Facebook Twitter RSS

Texas Music as TV Programming

When I found myself glued to the television one night recently watching a bleep filled shouting match between two nit-witted orange blobs on the Jersey Shore, I came to a realization.  There are parallels to be drawn from the immense popularity of the show:  the continued dumbing down of American culture (Idiocracy anyone?) and a connection to our beloved music scene.

Just as the ratings continue to climb for the Jersey Shore franchise, crowds continue to flock to see Casey Donahew Band.  I don’t know Casey personally, and I applaud his shrewd business sense.  He has been able to transform simple lyrics about Johnson County white trash into a successful career.  The connection to Jersey Shore is that the cast is the hottest thing in the pop culture zeitgeist at the moment and they have no discernible talent …other than getting drunk, arguing with each other and generally having a good time.  Basically the same themes that run through Casey’s lyrics.

What’s the point?

The point is this is the type of entertainment that people are seeking in 2011.  Mindless drivel that is easily disposable and doesn’t make them think too much.  So it is, at the end of every episode of Jersey Shore or as the bar clears out after another Donahew gig…people had a great time even if they don’t remember much of it or don’t really understand why they watched it or listened to it.  And, if it makes you feel like saying hell yeah and shotgunning a beer, that’s even better.

Other TV comparisons to Texas Music:

Kevin Fowler-Dukes of Hazzard:  Wholesome southern fun wrapped in the stars and bars and a tawdry undercurrent.

Pat Green-90210:  Immensely popular back in the day and in the midst of a reboot trying to recapture the old audience as well as some new fans.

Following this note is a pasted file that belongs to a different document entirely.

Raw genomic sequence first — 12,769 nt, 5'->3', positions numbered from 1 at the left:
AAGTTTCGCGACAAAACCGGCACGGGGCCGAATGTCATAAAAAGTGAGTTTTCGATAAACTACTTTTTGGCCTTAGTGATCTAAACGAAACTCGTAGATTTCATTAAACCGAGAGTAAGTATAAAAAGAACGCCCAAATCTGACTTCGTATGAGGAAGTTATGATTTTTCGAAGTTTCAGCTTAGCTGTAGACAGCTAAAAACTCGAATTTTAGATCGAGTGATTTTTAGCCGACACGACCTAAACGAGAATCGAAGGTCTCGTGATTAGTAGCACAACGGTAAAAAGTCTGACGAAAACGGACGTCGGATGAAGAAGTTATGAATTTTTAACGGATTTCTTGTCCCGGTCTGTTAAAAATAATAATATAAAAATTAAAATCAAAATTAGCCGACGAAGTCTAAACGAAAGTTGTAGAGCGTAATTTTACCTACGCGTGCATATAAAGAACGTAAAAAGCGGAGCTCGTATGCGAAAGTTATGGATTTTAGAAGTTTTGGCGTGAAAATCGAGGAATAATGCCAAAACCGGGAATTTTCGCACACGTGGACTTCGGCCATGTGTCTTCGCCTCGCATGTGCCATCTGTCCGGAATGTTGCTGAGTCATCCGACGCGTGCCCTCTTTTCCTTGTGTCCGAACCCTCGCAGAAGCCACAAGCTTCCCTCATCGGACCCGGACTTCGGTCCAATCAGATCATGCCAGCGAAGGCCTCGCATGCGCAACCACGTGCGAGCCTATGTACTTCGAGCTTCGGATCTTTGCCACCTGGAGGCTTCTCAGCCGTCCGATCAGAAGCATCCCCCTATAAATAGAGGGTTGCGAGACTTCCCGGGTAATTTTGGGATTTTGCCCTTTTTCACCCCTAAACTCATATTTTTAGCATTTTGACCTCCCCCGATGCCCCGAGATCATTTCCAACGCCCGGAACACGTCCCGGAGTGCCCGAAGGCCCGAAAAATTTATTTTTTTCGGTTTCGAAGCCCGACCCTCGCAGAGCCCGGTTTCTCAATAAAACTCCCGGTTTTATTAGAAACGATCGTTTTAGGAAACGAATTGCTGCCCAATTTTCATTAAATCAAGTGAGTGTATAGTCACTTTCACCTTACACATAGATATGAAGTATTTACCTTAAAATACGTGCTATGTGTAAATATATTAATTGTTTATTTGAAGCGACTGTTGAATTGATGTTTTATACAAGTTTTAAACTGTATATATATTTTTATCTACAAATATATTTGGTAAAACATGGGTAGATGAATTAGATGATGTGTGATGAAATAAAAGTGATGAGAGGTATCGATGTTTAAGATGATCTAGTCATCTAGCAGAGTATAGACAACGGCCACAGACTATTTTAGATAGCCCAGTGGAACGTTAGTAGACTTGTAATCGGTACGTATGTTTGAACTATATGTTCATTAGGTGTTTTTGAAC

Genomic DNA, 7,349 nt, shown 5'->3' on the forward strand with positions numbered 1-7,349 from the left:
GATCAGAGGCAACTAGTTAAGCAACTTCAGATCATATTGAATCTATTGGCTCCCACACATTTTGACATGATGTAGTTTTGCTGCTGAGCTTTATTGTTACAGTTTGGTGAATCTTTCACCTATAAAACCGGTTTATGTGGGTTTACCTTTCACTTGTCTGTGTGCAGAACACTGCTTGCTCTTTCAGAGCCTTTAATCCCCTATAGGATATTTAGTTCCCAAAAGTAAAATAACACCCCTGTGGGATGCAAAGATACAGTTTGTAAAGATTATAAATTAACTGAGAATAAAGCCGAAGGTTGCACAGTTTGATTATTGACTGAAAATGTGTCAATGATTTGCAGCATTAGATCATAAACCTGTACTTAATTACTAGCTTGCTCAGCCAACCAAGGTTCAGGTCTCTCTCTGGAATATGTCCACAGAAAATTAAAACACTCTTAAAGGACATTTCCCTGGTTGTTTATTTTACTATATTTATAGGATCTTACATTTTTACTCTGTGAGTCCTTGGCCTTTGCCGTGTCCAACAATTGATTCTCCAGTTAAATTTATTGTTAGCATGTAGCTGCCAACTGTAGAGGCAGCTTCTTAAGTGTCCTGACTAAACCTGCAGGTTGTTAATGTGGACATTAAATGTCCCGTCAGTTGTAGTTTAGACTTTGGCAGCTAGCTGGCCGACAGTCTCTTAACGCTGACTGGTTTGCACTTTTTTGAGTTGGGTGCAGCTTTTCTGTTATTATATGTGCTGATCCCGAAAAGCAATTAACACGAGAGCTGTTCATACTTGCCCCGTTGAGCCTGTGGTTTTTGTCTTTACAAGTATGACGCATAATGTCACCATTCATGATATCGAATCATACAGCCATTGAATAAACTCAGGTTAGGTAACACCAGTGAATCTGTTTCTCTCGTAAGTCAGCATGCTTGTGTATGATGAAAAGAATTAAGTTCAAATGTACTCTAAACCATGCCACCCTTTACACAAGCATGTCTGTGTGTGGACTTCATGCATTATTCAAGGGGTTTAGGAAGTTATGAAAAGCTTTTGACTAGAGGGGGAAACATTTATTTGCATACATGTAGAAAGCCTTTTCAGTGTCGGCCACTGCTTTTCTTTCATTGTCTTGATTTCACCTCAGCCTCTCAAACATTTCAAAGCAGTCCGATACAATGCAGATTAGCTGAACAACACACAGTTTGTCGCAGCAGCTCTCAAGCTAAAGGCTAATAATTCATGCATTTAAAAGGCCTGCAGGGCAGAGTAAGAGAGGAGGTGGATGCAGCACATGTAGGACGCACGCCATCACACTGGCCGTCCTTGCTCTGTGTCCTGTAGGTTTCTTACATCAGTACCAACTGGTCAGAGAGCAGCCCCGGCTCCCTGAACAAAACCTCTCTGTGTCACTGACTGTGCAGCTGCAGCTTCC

Eli Young Band-Gossip Girl:  Trendy show that is apparently popular with high school girls, but you don’t actually know anyone that actually watches it.

Brandon Rhyder-7th Heaven:  Full of family and heart.  Appreciative of the life we have and does a good job of conveying that to the audience.  Always leaves you feeling warm and optimistic.

Rich O’ Toole-Rob and Big:  Funny guy with a good heart, never going to win an Emmy (or Grammy) but can make for a fun night of viewing or listening…and there is nothing wrong with that.

Turnpike Troubadours-NCIS LA:  Latest in a series of standouts from under the same banner (NCIS/Stillwater).  Making a name for themselves through the way they’ve adapted the format to fit their own style.

Stoney LaRue-The Sopranos:  Impeccable quality, tons of talent but the wait between seasons/albums is continually epic.

Hayes Carll & Drew Kennedy-Frasier:  Too smart for their own good sometimes, but the subjects they tackle are fascinating and humorous.

Bart Crow-Entourage:  The supporting cast (or band) does a good job of making the frontman look good.  Funny at times and thought-provoking at others.